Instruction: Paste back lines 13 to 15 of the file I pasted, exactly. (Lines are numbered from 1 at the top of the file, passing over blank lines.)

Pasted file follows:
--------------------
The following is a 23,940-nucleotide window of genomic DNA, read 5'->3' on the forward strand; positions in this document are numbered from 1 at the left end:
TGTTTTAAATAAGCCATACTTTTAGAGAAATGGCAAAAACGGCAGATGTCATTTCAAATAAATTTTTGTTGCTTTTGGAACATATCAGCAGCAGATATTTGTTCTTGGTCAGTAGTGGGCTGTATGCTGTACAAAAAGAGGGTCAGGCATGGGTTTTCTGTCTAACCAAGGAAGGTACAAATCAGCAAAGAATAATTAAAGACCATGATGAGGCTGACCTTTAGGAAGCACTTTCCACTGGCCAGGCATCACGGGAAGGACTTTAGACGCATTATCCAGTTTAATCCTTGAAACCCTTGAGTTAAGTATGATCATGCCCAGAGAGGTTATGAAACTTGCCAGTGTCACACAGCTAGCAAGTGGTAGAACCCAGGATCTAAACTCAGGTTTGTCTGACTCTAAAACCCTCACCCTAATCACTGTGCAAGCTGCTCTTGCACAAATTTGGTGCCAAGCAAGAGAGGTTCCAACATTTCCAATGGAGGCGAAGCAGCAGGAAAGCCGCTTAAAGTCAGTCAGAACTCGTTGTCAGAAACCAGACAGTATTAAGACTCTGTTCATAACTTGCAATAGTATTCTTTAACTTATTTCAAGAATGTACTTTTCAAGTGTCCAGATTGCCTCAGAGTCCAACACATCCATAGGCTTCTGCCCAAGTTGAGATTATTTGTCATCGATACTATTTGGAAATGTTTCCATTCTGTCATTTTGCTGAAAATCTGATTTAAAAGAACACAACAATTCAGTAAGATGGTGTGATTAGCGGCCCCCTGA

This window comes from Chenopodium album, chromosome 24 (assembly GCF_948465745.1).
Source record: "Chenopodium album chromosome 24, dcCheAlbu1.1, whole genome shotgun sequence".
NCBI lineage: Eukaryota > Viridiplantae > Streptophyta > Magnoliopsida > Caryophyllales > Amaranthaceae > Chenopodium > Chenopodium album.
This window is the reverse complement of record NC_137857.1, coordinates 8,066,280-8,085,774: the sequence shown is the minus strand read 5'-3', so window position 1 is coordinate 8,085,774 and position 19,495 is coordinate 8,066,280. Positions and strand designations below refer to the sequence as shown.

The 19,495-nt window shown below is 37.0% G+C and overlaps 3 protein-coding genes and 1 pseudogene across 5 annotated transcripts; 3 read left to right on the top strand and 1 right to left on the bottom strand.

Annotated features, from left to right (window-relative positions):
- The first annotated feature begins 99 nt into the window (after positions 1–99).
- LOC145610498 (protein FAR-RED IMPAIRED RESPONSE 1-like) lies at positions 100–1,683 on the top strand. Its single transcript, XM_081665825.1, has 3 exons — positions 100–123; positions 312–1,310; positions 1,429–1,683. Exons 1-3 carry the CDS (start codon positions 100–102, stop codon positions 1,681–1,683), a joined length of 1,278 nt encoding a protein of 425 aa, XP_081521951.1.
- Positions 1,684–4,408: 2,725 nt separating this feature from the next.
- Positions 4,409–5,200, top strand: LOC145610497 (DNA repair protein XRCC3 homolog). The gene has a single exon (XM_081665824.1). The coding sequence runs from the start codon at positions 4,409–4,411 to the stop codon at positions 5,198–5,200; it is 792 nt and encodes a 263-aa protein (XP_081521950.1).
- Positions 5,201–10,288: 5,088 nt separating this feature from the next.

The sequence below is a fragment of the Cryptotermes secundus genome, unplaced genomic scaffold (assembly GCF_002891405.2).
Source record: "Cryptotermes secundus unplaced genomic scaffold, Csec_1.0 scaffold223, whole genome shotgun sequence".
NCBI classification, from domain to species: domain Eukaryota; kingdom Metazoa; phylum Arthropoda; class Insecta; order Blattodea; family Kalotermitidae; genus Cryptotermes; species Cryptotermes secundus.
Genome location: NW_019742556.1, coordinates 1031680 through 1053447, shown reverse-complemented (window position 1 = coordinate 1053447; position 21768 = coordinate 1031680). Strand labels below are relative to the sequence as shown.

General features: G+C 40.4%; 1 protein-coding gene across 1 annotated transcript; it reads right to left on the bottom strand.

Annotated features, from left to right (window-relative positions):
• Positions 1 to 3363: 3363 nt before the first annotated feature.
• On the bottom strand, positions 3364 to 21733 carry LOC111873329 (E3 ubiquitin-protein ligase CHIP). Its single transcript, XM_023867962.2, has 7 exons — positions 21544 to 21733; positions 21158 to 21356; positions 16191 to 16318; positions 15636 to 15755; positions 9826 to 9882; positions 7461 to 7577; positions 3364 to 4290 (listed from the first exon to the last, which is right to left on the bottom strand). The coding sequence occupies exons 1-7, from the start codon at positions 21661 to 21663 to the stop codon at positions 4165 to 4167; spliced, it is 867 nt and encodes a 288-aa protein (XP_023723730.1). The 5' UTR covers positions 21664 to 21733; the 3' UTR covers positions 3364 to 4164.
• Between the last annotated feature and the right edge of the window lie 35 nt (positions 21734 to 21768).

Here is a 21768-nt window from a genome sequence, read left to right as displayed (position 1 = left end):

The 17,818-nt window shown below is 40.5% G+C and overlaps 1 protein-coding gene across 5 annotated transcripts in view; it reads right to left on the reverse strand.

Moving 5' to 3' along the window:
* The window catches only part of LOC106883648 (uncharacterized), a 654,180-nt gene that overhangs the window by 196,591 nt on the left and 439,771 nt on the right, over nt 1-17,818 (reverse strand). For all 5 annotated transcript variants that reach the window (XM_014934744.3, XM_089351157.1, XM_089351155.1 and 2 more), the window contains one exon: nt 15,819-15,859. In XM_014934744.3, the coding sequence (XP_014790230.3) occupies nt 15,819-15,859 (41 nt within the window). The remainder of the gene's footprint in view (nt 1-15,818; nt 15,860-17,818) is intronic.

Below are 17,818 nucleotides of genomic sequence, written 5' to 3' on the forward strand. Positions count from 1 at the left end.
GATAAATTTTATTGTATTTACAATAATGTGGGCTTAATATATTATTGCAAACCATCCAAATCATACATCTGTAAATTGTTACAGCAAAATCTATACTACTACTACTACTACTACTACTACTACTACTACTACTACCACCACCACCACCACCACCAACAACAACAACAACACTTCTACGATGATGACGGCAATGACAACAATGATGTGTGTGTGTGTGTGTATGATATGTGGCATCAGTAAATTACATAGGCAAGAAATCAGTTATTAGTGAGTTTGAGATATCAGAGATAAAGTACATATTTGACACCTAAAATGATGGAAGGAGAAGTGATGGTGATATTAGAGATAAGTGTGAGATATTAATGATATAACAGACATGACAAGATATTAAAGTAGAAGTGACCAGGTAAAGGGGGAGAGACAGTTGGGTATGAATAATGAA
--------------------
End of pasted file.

- Positions 5,201–10,288: 5,088 nt separating this feature from the next.

The sequence below is a fragment of the Cryptotermes secundus genome, unplaced genomic scaffold (assembly GCF_002891405.2).
Source record: "Cryptotermes secundus unplaced genomic scaffold, Csec_1.0 scaffold223, whole genome shotgun sequence".